Maria (mariathebooknerd) I actually prefer first person POV because I feel a lot connected with the main character. However, there are few books that are still my favorite though they used third person like Harry Potter and The Lumatere Chronicles.


message 39: by T.C. (new)

T.C. Slonaker Riley wrote: "Lol. Thanks. Feel a bit stupid for not getting that!"

Never feel stupid for asking a question. There's always at least one someone else with the same question, and you were just the brave one to ask it! ;)


message 40: by Patricia (new)

Patricia Hamill (patricia_hamill) | 26 comments Third person present takes some getting used to. I've only read one series that uses it.


message 41: by Olivia (new)

Olivia Gavilan (oliviagavilan) I prefer third person because I think the characters actually get more developed; a character sees themselves as normal so from first person I find that while it's true you can connect more the character is actually less defined. It all depends on the story though, some are meant to be first person and some third person, as long as it's handled well both can be good. First person present tense is currently in vogue in YA and I find it irritating and distracting, it is very hard to get right and most of these dystopian first person present YA books all start to sound really similar and blur together.


message 42: by T.C. (new)

T.C. Slonaker Good point, Olivia!


message 43: by Becky (new)

Becky Savoie (chicaposh) | 1 comments I actually read a comment by an author I love that recommended that aspiring writers not keep a journal because nobody likes reading stories in the first person. They're boring. Uh...what?
Maybe she finds them boring, but I find both equally intriguing. My first book I'm working on is in third person, but one of the next ones I have planned is in the first person. I think certain books call for first person and certain ones work better in third. It whatever's needed for the characters to tell their story most effectively. Though I do have ONE problem in reading first person too often. If it's a GOOD story, the kind that sucks you in? I find myself narrating my own life in my head for the next week or so after I read the book. I start wondering what someone else might think about my thoughts and actions. Not a terrible problem, but a funny one :P


message 44: by T.C. (new)

T.C. Slonaker Maybe that's why I've never written one in first person. Too hard to get out of that character, and who would want to have some of those problems, ya know?


message 45: by Gary (new)

Gary Bonn | 34 comments Lorelle wrote: "ive only recently been alerted to a difference in first person present and first person past tense. Ive only started writing, and seem to be comfortable in first person present tense. But very few ..."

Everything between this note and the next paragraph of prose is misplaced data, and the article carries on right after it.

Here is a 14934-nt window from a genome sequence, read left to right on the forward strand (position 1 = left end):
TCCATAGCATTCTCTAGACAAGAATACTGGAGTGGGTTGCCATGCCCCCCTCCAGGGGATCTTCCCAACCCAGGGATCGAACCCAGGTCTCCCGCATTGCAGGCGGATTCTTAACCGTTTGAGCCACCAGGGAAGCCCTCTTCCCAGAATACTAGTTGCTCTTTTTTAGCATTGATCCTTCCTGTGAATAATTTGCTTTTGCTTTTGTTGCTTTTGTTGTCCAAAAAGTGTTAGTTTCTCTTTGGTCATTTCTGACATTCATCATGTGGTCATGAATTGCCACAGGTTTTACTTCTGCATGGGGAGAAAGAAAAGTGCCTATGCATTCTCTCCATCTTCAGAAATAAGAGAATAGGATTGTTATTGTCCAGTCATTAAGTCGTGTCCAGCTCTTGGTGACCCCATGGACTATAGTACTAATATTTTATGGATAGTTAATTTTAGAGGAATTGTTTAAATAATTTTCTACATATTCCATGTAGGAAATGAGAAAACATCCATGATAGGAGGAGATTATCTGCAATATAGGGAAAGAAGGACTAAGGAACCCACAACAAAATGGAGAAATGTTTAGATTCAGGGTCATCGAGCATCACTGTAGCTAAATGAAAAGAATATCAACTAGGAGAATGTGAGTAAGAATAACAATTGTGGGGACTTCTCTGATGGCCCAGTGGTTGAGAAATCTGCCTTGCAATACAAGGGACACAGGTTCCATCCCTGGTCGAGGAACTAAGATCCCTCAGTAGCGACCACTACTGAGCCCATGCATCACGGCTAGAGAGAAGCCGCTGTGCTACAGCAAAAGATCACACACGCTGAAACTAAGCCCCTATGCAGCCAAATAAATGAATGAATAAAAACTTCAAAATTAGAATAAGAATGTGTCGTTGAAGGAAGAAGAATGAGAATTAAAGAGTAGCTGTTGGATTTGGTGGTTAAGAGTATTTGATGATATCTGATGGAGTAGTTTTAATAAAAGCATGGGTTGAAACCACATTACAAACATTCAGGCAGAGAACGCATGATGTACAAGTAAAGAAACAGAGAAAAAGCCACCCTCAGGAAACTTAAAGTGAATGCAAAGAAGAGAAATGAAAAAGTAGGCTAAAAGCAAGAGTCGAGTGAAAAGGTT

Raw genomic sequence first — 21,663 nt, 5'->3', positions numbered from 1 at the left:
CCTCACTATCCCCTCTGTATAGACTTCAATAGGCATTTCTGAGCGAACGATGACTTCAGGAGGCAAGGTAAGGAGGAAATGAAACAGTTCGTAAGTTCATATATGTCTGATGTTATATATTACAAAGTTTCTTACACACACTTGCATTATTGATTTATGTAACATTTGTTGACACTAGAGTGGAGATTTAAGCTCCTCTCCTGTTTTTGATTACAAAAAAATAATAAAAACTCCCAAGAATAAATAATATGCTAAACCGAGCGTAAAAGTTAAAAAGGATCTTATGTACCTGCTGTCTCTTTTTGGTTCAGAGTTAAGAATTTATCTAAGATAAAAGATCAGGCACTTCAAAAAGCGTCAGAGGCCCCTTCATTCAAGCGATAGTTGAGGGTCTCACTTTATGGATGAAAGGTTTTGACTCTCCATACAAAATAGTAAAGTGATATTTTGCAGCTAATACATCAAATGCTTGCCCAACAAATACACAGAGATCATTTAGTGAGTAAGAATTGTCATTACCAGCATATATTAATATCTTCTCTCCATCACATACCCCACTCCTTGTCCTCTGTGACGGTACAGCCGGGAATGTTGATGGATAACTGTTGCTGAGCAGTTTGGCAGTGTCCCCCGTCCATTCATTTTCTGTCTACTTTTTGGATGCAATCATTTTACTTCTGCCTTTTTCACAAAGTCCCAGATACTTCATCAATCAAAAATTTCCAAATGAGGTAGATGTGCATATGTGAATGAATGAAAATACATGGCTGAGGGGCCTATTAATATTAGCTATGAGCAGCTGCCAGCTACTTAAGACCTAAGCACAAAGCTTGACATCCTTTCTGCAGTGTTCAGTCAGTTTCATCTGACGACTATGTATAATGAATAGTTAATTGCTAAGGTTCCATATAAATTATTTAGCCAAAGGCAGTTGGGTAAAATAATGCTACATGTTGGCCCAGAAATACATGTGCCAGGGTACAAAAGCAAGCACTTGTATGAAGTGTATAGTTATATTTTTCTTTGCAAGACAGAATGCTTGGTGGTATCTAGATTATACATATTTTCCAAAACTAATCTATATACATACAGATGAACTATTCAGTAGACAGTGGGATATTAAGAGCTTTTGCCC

First person present is becoming more popular, but has it's limitations. It's a bit of a challenge in that it may be easy to connect with the character, but that is often a trade off against the reader understanding anything the character doesn't experience. The Reader becomes distanced from the world and, often, the story itself. I use it a lot - but I've had my hand held by editors who helped me past the worst pitfalls (but I keep finding more!).
Some people can write in first/present flawlessly - but may need help with third or omniscient.
I'd suggest you stick with it - but also work in third - just so you don't (like I did) use first/present as a default and get your fingers slapped for not using the correct narrative technique for the job.


message 46: by Gary (new)

Gary Bonn | 34 comments Lorelle wrote: "Renee wrote: "For YA books I prefer first person for sure. I do enjoy third person as well, but usually only when there is lot of dialogue. This is because I am a fan of "show" not "tell" me about ..."

Blood running into my collar, the blade in my flesh... lol


message 47: by Gary (new)

Gary Bonn | 34 comments Olivia wrote: "I prefer third person because I think the characters actually get more developed; a character sees themselves as normal so from first person I find that while it's true you can connect more the cha..."
It is very hard to get right - and in many ways still experimental for many writers. I suspect it will become the norm, despite its limitations. You are very perceptive when you point out that seeing a person from their own point of view, limits the reader's understanding. There are ways round it - but third person is still the toolkit with the most versatility.


message 48: by Laura (new)

Laura Cantu (lauraccantu) | 6 comments I love both! I enjoy reading from a character's inner view and getting to know the way his/her mind works. However, third person also has its charms. You can get more accurate background information from third person, which can sometimes be enjoyable. Therefore, I think it depends on the author's ability to make me care for one or more of their characters, regardless of whether the story is written in first or third person.


message 49: by Scott-robert (new)

Scott-robert Shenkman | 202 comments I enjoy first person. It helps me feel more connected with the character. Two problems though:

1) Women authors writing first person as male. A lot of times they miss and say something here or there that I, as a man, find jarring. I would have a guy run-through for a "gender edit".

2) Something about first person present tense doesn't connect for me. I feel a story that's being told is being told for a reason. So why is the person breaking the wall without a good reason. They don't know what's coming. I especially find this off-putting in serious books. I guess I'm saying that, while first person feels like a story being told, present tense makes me ask "why is this story being told?" The narrator doesn't know the significance of what will happen down the road.


message 50: by Laura (new)

Laura Cantu (lauraccantu) | 6 comments Well said. I totally agree with you about the present tense issue. I've never been able to make it through an entire book when it speaks in present tense.
Interesting note about women authors too!